Federal and Postal Disability Retirement: Revisiting the Concept of “Accommodations”

Accommodation” is a legal term of art.  At least, in preparing a Federal Disability Retirement application under FERS or CSRS, it is a specific term, with specific definitions, with underlying meanings that need to be fully understood in preparing a viable and successful disability retirement application.  In very loose, non-legal terms, there is never anything wrong with an Agency Supervisor “accommodating” a good and loyal Federal employee — by allowing the person to take LWOP; of instituting liberal leave policies; of lessening the workload; of allowing for temporary light duties; of minimizing travel, restricting certain physical requirements, or reassigning certain complex projects to other employees of the Agency.  Every good supervisor does this; and, indeed, sometimes everything works out for the best, and the temporary measures undertaken by the supervisor may allow for the employee to sufficiently recover and later reaffirm all of the essential elements of the position.  But the remaining question is:  Were those measures considered an “accommodation“?  The answer is:  No.  Why not?  Because such measures do not constitute and meet the definition of “accommodation” under the laws governing Federal Disability Retirement.  They may be “good” for the Agency, but they do not preclude one from filing for Federal Disability Retirement benefits under FERS or CSRS.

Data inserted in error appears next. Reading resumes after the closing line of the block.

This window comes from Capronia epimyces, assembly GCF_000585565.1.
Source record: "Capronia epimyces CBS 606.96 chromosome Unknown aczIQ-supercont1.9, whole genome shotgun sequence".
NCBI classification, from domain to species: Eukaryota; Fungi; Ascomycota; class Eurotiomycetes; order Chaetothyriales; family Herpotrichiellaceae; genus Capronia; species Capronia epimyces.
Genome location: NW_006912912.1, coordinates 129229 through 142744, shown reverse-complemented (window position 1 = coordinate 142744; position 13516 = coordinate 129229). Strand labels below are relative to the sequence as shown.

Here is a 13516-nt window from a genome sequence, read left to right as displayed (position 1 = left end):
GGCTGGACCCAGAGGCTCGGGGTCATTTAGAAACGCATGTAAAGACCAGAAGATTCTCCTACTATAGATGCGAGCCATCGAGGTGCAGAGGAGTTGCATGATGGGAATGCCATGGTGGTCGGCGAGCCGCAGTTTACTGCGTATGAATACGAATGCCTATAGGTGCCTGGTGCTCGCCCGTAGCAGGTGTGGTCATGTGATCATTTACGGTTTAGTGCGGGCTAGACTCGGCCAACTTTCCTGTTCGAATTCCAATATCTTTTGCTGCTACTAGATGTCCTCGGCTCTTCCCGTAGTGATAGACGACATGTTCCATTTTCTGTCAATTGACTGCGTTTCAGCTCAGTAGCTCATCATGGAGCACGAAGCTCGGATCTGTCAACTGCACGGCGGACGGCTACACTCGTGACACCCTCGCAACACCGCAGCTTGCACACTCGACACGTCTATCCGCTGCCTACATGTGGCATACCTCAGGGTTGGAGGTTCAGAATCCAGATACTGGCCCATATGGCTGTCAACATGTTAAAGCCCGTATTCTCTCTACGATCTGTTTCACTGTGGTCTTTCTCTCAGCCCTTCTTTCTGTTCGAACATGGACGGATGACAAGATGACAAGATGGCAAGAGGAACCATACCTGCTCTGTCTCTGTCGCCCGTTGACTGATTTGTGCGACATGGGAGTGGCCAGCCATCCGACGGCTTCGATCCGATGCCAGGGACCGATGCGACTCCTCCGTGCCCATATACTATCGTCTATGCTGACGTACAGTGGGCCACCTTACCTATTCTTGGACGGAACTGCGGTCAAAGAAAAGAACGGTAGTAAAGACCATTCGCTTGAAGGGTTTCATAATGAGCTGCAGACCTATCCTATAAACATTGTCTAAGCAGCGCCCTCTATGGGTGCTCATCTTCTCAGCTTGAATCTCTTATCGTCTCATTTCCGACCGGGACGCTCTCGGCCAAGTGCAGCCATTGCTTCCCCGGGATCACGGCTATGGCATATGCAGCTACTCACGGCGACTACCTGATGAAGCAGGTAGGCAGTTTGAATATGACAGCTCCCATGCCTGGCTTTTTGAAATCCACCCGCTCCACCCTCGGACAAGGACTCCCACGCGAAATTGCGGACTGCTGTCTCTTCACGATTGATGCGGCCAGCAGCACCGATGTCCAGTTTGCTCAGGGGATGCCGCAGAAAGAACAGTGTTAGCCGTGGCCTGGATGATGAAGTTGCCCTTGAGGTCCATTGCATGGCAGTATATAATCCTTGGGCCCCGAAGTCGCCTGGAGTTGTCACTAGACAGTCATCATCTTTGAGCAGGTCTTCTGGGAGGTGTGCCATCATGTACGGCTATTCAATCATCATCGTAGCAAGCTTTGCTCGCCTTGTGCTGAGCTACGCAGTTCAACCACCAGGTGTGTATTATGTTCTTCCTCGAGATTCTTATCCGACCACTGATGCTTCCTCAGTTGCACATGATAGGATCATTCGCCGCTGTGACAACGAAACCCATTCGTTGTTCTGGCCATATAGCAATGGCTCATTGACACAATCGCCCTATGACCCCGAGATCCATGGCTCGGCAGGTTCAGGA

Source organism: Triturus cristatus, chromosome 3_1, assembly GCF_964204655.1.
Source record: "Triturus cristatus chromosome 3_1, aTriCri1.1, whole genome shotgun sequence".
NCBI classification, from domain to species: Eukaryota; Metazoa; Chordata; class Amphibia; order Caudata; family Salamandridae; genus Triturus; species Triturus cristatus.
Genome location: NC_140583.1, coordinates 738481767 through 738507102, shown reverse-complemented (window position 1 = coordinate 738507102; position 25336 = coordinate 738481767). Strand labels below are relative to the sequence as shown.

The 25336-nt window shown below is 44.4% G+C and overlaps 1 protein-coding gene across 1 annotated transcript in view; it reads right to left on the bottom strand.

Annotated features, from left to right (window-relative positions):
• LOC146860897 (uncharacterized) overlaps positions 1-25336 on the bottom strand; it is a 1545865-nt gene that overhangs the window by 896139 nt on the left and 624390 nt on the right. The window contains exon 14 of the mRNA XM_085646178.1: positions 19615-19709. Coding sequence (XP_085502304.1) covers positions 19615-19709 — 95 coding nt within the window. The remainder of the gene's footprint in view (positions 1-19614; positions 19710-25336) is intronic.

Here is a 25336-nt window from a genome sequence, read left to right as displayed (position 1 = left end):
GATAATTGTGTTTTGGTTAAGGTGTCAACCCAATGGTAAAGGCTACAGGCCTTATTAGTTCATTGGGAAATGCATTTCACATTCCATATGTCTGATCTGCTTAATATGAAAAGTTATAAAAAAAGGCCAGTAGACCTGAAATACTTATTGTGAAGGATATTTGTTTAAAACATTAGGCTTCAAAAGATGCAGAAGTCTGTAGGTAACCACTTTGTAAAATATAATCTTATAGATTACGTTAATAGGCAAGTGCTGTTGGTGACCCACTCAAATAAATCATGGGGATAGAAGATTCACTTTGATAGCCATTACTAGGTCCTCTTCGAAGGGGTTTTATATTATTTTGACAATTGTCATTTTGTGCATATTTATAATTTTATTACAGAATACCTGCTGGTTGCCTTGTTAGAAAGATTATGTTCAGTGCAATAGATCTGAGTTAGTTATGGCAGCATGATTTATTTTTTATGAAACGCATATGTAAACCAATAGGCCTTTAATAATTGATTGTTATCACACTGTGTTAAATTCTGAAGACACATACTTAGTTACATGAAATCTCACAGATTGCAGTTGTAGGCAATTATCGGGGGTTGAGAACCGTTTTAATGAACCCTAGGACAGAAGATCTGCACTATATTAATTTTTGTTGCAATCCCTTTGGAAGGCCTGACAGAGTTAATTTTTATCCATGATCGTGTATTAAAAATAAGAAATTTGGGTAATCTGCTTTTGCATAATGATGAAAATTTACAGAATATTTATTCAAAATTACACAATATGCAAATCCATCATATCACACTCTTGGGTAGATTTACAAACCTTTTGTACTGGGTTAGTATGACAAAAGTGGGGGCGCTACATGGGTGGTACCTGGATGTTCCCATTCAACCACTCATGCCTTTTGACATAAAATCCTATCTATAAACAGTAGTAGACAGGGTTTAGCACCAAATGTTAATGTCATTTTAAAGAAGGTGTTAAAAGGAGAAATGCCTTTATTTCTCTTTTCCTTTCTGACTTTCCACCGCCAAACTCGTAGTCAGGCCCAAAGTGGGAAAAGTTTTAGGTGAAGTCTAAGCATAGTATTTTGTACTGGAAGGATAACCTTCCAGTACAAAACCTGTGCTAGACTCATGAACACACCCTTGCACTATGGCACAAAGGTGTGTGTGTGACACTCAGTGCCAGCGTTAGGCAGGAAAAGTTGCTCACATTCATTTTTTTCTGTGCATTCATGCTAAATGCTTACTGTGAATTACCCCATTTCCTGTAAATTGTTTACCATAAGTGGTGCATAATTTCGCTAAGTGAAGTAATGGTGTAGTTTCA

Sincerely,

Robert R. McGill, Esquire